CCE Featured on Travel Ban and Refugees

In response to the proposed travel ban via executive order, the Center for Community Engagement reaffirms its commitment to support of all of our neighbors through compassionate, coordinated, and continuous partnership.  Whether it be through advocacy, standing beside our partners in ally-ship, or through engaged learning and research, we are up for the challenge ahead as we work towards a more just, equitable, and thriving world.

We were thankful to be recently featured on the exceptional global service-learning and engagement blog for our response and work with refugee populations in the Lehigh Valley.

Check out the full article and resources here.


In the wake of a violent week, thoughts from the CCE’s Director

Speechless, but not powerless: in times of confusion, fear, and sadness, we seek the strength, skills, and respect for each other to build stronger communities where all of our citizens are celebrated and included… and can thrive and grow up, old, wise, and in the light of love and respect.

Community engagement is one way to work towards that vision of a better future. The thing that keeps us hopeful are the MANY friends in the Office of Multicultural Affairs, PRIDE Center, Community Service Office, Women’s Center, Literature and Social Justice (English), Africana Studies, the Council for Equity and Community – to name but a few – who are engaging us in discussions and pushing us to be a better version of ourselves. There exist strong voices on campus constantly thinking critically and challenging injustices. This gives us a small glimmer of hope through these waves of sadness.

And we know that this work is not easy and not everyone feels included in inclusion. It’s daunting. It’s hard. It makes us have to confront things that we might not like about ourselves or our society, and some can be paralyzed from having the discussion because they simply do not know how and worry a misstep will reveal their ignorance. Yet, most of us have a feeling that we need to and can move forward to a just world, and are unsure how.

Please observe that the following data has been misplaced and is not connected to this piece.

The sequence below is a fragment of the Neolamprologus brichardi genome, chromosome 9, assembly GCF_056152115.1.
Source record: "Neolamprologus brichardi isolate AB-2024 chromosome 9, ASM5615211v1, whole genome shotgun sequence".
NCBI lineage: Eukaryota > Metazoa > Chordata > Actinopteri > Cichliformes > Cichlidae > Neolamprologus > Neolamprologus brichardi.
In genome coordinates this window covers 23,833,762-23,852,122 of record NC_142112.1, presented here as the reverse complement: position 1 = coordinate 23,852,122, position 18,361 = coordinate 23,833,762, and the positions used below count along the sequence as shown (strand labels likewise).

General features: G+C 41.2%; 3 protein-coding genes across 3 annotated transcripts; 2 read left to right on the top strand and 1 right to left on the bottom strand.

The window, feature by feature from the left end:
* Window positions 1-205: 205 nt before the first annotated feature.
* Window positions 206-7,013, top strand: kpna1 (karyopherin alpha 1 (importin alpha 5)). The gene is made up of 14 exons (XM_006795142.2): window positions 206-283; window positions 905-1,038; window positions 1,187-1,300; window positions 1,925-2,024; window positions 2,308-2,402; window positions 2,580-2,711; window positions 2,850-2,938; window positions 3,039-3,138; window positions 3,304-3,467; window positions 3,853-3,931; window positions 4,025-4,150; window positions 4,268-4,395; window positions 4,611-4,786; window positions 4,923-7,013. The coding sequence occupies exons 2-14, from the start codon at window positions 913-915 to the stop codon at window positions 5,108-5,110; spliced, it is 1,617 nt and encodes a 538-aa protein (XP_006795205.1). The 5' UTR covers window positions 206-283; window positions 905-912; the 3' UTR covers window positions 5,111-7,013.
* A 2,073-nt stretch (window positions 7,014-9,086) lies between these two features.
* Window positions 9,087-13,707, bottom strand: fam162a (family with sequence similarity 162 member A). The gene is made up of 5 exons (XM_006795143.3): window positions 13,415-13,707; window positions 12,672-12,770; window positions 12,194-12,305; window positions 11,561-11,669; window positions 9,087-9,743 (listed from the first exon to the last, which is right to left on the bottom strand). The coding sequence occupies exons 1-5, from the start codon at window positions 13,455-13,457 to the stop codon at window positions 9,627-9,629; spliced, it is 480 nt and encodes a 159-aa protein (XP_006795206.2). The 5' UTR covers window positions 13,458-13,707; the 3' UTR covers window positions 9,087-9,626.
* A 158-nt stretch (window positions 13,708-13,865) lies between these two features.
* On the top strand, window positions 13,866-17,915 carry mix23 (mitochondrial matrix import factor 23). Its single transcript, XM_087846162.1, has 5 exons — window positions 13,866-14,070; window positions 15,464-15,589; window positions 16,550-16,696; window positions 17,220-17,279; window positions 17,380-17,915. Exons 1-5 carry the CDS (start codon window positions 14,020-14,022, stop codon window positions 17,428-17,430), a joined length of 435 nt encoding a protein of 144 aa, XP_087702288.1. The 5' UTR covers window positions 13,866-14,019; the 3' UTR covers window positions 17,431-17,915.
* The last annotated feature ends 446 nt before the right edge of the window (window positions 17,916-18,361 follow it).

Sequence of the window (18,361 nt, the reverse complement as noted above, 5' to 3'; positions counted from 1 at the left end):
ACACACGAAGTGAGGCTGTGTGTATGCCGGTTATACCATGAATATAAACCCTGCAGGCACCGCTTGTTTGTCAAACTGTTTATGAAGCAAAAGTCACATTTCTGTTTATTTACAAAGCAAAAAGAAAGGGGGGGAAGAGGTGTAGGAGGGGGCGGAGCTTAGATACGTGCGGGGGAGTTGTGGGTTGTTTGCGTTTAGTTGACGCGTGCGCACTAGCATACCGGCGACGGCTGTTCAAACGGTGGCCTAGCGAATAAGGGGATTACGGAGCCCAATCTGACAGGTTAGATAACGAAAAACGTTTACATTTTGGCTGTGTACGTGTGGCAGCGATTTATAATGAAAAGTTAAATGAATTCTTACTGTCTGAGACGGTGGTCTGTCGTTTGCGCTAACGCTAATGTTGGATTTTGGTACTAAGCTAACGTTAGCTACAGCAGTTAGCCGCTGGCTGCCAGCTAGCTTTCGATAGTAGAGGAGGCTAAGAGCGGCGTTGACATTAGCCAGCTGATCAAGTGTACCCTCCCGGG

For those who seek that way forward, but are uncertain how to begin, Parker Palmer’s tools from “Healing the Heart of Democracy” are a great start. He outlines 5 habits for each of us to cultivate to challenge, question, listen, learn, grow, and appreciate. When such habits become our second nature, the world and our communities will mirror those ideals. There’s no better day than today to start. – SES

NOTE: This was originally posted to our Facebook page on 07.08.16.

A Perspective on Poverty

There is a rightful global obsession with poverty.

Since 1987, the world has marked October 17 as “The International Day for the Eradication of Poverty”. It’s odd that in the Wikipedia article on the subject, the writers characterize the day as being “celebrated” as, despite progress, poverty is seemingly our never-ending story.

The UN Millennium Development Goals named eradicating poverty as Job #1 from 2000-2015. During that time, about 1 billion people were lifted from poverty and the number of people living on less than $1.25 per day, or in extreme poverty, was cut in half. The UN Sustainable Development Goals now aim to cut the number of people in that category to zero by 2030. In addition, the goals seek to reduce at least by half the proportion of people living in poverty in all its dimensions according to national definitions.

So what does being poor actually look like? What does it feel like to live with less than you need? The world is enormous. Just how can you wrap your head around what poverty looks and feels like while living in the richest and among the most advanced countries in the history of humankind if this isn’t your everyday existence?

Continue reading “A Perspective on Poverty”